await vs return vs return await

December 16, 2017 0 Comments

await vs return vs return await

 

 

When writing async functions, there are differences between await vs return vs return await, and picking the right one is important.

Let's start with this async function:

async function waitAndMaybeReject() { // Wait one second await new Promise(r => setTimeout(r, 1000)); // Toss a coin const isHeads = Boolean(Math.round(Math.random())); if (isHeads) return 'yay'; throw Error('Boo!');
}

This returns a promise that waits a second, then has a 50/50 chance of fulfilling with "yay" or rejecting with an error. Let's use it in a few subtlety different ways:

Just calling

async function foo() { try { waitAndMaybeReject(); } catch (e) { return 'caught'; }
}

Here, if you call foo, the returned promise will always fulfill with undefined, without waiting.

Since we don't await or return the result of waitAndMaybeReject(), we don't react to it in any way. Code like this is usually a mistake.

Awaiting

async function foo() { try { await waitAndMaybeReject(); } catch (e) { return 'caught'; }
}

Here, if you call foo, the returned promise will always wait one second, then either fulfill with undefined, or fulfill with "caught".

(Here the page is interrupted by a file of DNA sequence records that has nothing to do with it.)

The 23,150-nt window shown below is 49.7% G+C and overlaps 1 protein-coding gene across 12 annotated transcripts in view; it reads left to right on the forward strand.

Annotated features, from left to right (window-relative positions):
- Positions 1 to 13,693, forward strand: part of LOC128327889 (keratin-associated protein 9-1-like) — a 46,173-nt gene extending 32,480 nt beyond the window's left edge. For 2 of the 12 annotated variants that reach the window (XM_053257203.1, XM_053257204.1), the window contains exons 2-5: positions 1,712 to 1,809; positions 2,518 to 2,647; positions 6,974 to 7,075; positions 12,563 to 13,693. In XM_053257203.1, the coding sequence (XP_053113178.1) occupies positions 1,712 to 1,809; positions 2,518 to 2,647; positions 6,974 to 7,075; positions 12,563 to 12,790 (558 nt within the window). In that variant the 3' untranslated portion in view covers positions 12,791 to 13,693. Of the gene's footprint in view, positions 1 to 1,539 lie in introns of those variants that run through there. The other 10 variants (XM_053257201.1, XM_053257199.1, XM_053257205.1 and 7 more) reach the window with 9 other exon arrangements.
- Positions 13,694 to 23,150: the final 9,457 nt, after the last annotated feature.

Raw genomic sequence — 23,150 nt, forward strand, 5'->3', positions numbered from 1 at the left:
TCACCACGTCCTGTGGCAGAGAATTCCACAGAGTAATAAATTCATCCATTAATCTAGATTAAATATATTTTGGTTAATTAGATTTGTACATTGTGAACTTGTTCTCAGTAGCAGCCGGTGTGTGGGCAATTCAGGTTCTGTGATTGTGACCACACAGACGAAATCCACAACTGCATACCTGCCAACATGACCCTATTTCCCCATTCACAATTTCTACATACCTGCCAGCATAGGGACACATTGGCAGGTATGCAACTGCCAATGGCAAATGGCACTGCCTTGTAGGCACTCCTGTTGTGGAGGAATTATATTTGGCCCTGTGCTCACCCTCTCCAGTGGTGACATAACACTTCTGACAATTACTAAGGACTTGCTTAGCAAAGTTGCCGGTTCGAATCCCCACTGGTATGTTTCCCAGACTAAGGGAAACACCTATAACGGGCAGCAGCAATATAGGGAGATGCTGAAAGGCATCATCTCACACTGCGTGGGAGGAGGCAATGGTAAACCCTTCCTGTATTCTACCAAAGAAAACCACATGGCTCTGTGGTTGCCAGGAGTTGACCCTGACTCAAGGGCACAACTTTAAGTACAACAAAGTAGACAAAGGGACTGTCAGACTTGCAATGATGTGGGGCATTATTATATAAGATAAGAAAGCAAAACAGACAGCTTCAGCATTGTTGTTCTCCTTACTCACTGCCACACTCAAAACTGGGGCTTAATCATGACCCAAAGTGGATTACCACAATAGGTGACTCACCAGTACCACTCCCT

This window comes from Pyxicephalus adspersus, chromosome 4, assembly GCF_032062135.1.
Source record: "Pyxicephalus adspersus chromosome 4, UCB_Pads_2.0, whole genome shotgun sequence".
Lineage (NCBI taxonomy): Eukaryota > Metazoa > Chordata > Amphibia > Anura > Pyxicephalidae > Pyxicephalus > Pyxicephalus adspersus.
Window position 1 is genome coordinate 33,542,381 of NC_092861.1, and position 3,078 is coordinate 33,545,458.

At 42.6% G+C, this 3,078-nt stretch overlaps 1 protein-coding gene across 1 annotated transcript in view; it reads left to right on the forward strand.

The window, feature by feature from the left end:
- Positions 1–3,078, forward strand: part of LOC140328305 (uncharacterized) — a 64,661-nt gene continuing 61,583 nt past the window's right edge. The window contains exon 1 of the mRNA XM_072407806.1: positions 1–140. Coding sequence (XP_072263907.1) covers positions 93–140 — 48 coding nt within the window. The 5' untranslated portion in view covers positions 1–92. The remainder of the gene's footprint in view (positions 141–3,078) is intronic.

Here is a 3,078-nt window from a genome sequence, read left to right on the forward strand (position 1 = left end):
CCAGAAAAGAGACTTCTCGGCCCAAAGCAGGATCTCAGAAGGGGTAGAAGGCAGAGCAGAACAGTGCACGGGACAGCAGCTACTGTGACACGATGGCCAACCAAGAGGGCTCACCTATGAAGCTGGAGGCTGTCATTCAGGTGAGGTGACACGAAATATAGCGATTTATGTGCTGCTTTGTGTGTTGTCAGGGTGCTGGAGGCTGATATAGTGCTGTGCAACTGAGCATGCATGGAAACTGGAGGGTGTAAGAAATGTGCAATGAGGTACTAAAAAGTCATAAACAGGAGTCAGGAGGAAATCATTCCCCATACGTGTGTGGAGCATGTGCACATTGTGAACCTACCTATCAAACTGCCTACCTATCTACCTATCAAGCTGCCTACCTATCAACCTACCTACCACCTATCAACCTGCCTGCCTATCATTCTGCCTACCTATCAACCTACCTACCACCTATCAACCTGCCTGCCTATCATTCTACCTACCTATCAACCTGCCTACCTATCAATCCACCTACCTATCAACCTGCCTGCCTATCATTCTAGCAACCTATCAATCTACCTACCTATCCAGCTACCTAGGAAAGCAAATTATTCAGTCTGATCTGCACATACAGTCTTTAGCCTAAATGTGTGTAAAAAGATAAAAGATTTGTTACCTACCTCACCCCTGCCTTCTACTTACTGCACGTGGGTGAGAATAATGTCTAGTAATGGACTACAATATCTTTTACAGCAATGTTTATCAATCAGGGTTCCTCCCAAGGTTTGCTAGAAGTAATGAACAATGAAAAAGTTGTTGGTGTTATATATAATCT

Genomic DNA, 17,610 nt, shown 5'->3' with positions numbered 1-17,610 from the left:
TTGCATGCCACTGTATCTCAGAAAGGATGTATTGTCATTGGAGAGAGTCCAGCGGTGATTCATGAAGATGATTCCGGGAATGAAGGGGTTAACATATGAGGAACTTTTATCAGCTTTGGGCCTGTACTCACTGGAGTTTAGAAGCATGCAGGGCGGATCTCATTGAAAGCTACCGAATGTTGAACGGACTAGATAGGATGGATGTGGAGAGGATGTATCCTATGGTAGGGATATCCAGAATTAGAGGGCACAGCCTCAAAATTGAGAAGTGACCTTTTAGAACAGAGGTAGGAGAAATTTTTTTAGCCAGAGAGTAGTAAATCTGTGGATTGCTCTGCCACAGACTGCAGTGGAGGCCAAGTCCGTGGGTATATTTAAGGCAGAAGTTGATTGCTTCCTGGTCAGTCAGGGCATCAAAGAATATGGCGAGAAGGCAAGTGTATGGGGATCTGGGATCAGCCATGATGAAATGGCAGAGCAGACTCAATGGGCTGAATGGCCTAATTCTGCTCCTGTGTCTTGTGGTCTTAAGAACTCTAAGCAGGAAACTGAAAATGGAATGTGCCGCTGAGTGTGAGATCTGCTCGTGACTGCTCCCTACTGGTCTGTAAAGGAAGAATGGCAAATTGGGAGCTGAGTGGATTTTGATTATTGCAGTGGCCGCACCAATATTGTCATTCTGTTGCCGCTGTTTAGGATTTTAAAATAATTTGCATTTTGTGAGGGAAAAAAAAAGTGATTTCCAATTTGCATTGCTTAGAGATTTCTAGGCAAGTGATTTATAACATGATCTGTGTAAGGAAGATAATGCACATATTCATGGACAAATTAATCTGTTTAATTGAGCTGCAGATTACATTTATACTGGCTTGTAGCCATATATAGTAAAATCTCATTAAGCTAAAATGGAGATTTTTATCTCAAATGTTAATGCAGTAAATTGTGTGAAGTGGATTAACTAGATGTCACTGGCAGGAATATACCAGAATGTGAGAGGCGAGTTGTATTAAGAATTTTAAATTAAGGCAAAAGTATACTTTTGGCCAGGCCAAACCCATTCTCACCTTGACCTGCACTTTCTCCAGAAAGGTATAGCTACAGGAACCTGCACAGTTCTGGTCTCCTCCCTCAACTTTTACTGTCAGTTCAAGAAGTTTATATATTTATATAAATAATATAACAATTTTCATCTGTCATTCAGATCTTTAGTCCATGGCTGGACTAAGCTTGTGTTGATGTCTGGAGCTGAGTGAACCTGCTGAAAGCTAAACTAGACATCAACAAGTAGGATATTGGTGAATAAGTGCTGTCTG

Because we await the result of waitAndMaybeReject(), its rejection will be turned into a throw, and our catch block will execute. However, if waitAndMaybeReject() fulfills, we don't do anything with the value.

Returning

async function foo() { try { return waitAndMaybeReject(); } catch (e) { return 'caught'; }
}

Here, if you call foo, the returned promise will always wait one second, then either fulfill with "yay", or reject with Error('Boo!').

By returning waitAndMaybeReject(), we're deferring to its result, so our catch block never runs.

Return-awaiting

The thing you want in try/catch blocks, is return await:

async function foo() { try { return await waitAndMaybeReject(); } catch (e) { return 'caught'; }
}

Here, if you call foo, the returned promise will always wait one second, then either fulfill with "yay", or fulfill with "caught".

Because we await the result of waitAndMaybeReject(), its rejection will be turned into a throw, and our catch block will execute. If waitAndMaybeReject() fulfills, we return its result.

If the above seems confusing, it might be easier to think of it as two separate steps:

async function foo() { try { // Wait for the result of waitAndMaybeReject() to settle, // and assign the fulfilled value to fulfilledValue: const fulfilledValue = await waitAndMaybeReject(); // If the result of waitAndMaybeReject() rejects, our code // throws, and we jump to the catch block. // Otherwise, this block continues to run: return fulfilledValue; } catch (e) { return 'caught'; }
}

Note: Outside of try/catch blocks, return await is redundant. There's even an ESLint rule to detect it, but it allows it in try/catch.


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